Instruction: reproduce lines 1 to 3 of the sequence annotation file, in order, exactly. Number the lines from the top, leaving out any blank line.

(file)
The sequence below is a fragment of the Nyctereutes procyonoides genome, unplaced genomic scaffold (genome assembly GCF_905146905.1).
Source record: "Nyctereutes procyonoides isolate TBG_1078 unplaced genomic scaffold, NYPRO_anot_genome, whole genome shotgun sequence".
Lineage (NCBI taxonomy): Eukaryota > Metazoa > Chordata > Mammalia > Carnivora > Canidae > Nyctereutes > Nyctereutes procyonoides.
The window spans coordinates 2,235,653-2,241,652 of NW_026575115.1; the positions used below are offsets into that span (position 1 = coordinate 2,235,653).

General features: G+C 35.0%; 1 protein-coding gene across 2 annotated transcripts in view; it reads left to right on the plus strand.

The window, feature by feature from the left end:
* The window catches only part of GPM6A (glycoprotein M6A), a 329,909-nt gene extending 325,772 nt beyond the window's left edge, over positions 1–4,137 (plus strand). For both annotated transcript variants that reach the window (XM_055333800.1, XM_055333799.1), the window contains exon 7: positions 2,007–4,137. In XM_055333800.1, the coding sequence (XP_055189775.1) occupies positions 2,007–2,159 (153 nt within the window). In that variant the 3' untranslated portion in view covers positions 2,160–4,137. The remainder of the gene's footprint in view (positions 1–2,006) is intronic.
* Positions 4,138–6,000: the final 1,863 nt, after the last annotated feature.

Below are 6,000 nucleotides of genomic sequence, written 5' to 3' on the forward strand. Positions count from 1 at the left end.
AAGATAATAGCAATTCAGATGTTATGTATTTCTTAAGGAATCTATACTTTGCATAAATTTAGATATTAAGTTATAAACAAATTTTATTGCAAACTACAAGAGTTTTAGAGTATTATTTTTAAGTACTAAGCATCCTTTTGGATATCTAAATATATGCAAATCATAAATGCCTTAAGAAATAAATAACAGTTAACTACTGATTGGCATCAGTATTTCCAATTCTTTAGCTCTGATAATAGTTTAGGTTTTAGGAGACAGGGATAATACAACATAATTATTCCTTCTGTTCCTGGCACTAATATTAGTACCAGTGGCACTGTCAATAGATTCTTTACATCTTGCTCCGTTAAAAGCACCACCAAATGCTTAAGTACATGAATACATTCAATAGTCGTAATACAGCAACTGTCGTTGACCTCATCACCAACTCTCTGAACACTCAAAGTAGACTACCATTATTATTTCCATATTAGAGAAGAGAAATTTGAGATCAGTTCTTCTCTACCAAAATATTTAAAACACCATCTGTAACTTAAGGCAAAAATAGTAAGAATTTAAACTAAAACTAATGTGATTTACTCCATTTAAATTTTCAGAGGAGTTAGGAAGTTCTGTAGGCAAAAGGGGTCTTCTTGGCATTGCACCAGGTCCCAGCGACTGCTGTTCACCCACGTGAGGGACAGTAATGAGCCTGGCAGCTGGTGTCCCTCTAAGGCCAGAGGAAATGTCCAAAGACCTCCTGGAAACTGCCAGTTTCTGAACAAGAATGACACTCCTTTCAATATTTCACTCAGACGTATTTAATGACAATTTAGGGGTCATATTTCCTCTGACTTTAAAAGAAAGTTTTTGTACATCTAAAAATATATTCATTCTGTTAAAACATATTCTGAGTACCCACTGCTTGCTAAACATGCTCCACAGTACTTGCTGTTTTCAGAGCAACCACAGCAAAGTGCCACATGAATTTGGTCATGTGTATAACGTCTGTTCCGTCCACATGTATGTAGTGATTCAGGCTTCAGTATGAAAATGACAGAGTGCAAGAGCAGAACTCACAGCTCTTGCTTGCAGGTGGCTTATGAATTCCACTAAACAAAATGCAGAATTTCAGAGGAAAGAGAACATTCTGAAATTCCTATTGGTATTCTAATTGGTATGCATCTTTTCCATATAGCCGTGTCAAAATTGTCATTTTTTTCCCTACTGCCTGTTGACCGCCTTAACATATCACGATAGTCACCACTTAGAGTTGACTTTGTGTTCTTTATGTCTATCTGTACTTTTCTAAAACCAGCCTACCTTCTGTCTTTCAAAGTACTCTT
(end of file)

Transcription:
The sequence below is a fragment of the Nyctereutes procyonoides genome, unplaced genomic scaffold (genome assembly GCF_905146905.1).
Source record: "Nyctereutes procyonoides isolate TBG_1078 unplaced genomic scaffold, NYPRO_anot_genome, whole genome shotgun sequence".
Lineage (NCBI taxonomy): Eukaryota > Metazoa > Chordata > Mammalia > Carnivora > Canidae > Nyctereutes > Nyctereutes procyonoides.